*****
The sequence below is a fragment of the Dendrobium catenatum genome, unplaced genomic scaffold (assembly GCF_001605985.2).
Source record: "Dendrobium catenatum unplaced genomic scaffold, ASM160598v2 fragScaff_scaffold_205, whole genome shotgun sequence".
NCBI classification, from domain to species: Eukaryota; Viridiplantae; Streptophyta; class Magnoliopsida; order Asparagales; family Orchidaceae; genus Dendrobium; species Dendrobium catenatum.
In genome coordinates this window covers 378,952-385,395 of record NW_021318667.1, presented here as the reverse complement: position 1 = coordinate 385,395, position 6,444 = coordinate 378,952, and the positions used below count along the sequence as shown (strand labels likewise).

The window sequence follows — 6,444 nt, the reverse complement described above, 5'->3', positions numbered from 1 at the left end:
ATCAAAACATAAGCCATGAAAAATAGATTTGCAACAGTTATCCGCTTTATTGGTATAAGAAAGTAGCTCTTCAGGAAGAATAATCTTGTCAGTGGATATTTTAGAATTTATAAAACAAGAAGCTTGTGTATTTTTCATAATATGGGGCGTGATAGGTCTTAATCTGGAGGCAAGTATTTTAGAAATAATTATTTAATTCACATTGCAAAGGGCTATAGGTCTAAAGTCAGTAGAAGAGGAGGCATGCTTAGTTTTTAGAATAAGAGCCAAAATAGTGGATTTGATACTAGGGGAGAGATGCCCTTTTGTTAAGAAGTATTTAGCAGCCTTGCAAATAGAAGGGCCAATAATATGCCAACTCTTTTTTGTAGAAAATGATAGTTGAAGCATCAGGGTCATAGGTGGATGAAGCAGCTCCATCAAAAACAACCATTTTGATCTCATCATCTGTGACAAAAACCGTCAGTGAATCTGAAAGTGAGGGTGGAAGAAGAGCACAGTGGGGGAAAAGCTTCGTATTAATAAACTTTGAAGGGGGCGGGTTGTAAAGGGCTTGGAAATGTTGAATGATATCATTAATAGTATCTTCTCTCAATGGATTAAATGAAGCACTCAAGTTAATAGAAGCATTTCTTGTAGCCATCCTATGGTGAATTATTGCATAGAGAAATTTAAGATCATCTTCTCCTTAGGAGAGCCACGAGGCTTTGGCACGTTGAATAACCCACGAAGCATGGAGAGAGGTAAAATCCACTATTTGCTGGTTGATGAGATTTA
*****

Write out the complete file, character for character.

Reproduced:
The sequence below is a fragment of the Dendrobium catenatum genome, unplaced genomic scaffold (assembly GCF_001605985.2).
Source record: "Dendrobium catenatum unplaced genomic scaffold, ASM160598v2 fragScaff_scaffold_205, whole genome shotgun sequence".
NCBI classification, from domain to species: Eukaryota; Viridiplantae; Streptophyta; class Magnoliopsida; order Asparagales; family Orchidaceae; genus Dendrobium; species Dendrobium catenatum.
In genome coordinates this window covers 378,952-385,395 of record NW_021318667.1, presented here as the reverse complement: position 1 = coordinate 385,395, position 6,444 = coordinate 378,952, and the positions used below count along the sequence as shown (strand labels likewise).

The window sequence follows — 6,444 nt, the reverse complement described above, 5'->3', positions numbered from 1 at the left end:
ATCAAAACATAAGCCATGAAAAATAGATTTGCAACAGTTATCCGCTTTATTGGTATAAGAAAGTAGCTCTTCAGGAAGAATAATCTTGTCAGTGGATATTTTAGAATTTATAAAACAAGAAGCTTGTGTATTTTTCATAATATGGGGCGTGATAGGTCTTAATCTGGAGGCAAGTATTTTAGAAATAATTATTTAATTCACATTGCAAAGGGCTATAGGTCTAAAGTCAGTAGAAGAGGAGGCATGCTTAGTTTTTAGAATAAGAGCCAAAATAGTGGATTTGATACTAGGGGAGAGATGCCCTTTTGTTAAGAAGTATTTAGCAGCCTTGCAAATAGAAGGGCCAATAATATGCCAACTCTTTTTTGTAGAAAATGATAGTTGAAGCATCAGGGTCATAGGTGGATGAAGCAGCTCCATCAAAAACAACCATTTTGATCTCATCATCTGTGACAAAAACCGTCAGTGAATCTGAAAGTGAGGGTGGAAGAAGAGCACAGTGGGGGAAAAGCTTCGTATTAATAAACTTTGAAGGGGGCGGGTTGTAAAGGGCTTGGAAATGTTGAATGATATCATTAATAGTATCTTCTCTCAATGGATTAAATGAAGCACTCAAGTTAATAGAAGCATTTCTTGTAGCCATCCTATGGTGAATTATTGCATAGAGAAATTTAAGATCATCTTCTCCTTAGGAGAGCCACGAGGCTTTGGCACGTTGAATAACCCACGAAGCATGGAGAGAGGTAAAATCCACTATTTGCTGGTTGATGAGATTTA